A 48-team World Cup, but who can host it?


Paris (AFP) – FIFA’s decision to expand the World Cup to 48 teams starting with the 2026 tournament prompted one major question: who can host the global showpiece in its revamped format? 

North America is the favourite and in pole position with other former candidates relegated to outsiders. Several harbour ambitions of organising the 2026 World Cup but certain constraints limit the numbers. 

While the format for the finals faces an overhaul — 16 groups of three before the last 32 — the basic framework will remain similar, with a 32-day timeframe and 12 venues, assured FIFA chief Gianni Infantino, the man behind the reform.  

The main limitation will be the choice of host countries, with the winning bid to be revealed in May 2020, taking into account FIFA’s rotation principle — it said in October the hosts of the 2026 edition would come from different confederations to those hosting the 2018 and 2022 events, effectively excluding Europe (Russia) and Asia (Qatar).

However, a European nation could still be selected “in the case that none of the received bids meet the technical and financial demands”, the FIFA Council added.

China President Xi Jinping’s vision of transforming the country into one of the game’s superpowers includes the goal of hosting and one day winning the World Cup, but it too will have to wait its turn.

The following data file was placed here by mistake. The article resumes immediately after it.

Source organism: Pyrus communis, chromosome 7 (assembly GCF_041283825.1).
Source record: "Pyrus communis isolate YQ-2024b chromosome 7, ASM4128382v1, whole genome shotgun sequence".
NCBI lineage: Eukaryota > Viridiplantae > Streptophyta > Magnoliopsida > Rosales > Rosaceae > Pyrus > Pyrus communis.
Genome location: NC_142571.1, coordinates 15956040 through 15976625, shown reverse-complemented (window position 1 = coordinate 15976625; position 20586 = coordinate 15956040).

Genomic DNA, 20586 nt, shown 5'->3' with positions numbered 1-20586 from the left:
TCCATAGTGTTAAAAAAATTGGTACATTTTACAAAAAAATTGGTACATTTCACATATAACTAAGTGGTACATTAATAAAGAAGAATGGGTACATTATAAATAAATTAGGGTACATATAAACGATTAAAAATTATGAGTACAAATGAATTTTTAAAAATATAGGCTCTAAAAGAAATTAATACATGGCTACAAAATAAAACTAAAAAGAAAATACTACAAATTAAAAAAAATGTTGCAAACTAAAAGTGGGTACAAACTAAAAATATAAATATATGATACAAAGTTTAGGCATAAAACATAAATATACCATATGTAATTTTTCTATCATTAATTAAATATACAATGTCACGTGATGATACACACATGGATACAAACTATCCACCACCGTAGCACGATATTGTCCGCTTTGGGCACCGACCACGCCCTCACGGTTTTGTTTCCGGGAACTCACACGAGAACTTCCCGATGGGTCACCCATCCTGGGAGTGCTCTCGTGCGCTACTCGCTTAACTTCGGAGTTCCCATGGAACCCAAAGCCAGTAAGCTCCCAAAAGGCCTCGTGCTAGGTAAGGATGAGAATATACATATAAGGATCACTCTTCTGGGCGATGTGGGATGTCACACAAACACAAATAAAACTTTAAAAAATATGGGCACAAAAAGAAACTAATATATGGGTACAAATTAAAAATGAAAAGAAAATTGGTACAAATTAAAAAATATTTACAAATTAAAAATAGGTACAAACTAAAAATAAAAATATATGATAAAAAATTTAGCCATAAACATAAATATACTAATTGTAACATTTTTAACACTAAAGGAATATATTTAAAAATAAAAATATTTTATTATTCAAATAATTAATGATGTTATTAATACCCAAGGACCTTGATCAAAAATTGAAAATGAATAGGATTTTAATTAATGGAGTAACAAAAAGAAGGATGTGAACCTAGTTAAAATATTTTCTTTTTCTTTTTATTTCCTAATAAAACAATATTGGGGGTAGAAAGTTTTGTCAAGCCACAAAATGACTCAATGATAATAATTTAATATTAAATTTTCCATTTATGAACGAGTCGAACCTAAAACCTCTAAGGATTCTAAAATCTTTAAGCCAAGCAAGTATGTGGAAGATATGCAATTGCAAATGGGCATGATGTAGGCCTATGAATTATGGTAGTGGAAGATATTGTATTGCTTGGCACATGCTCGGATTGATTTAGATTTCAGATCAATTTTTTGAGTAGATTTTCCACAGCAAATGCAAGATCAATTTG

In May 2015 senior Chinese officials spoke of lodging a bid for the 2026 and 2030 events, a source told AFP during the Asian Football Confederation (AFC) congress in Bahrain.

– Joint North American effort –

With Asia and Europe sidelined, and South America eyeing a joint bid between neighbours Argentina and Uruguay in 2030 to commemorate the competition’s 100th anniversary, North America are firmly in the hunt. 

With co-hosting a recent admission, and even encouraged by Infantino, a tandem or tri-nation bid (US, Mexico and Canada) “is a possibility”, CONCACAF chief Victor Montagliani confirmed.

Also playing in their favour is the fact the World Cup hasn’t visited the North and Central America region since the US hosted the 1994 tournament, while the three countries in question already boast the required infrastructures.

“To organise such a World Cup is positive on the condition that there aren’t too many construction costs,” Jean-Francois Brocard, university lecturer and researcher at the Centre for Law and Economics of Sport (CDES), told AFP.

“We saw it with Euro 2016. The expenses incurred were more than offset by the revenues. When you increase the number of teams, that multiplies the costs, but the revenues as well.”

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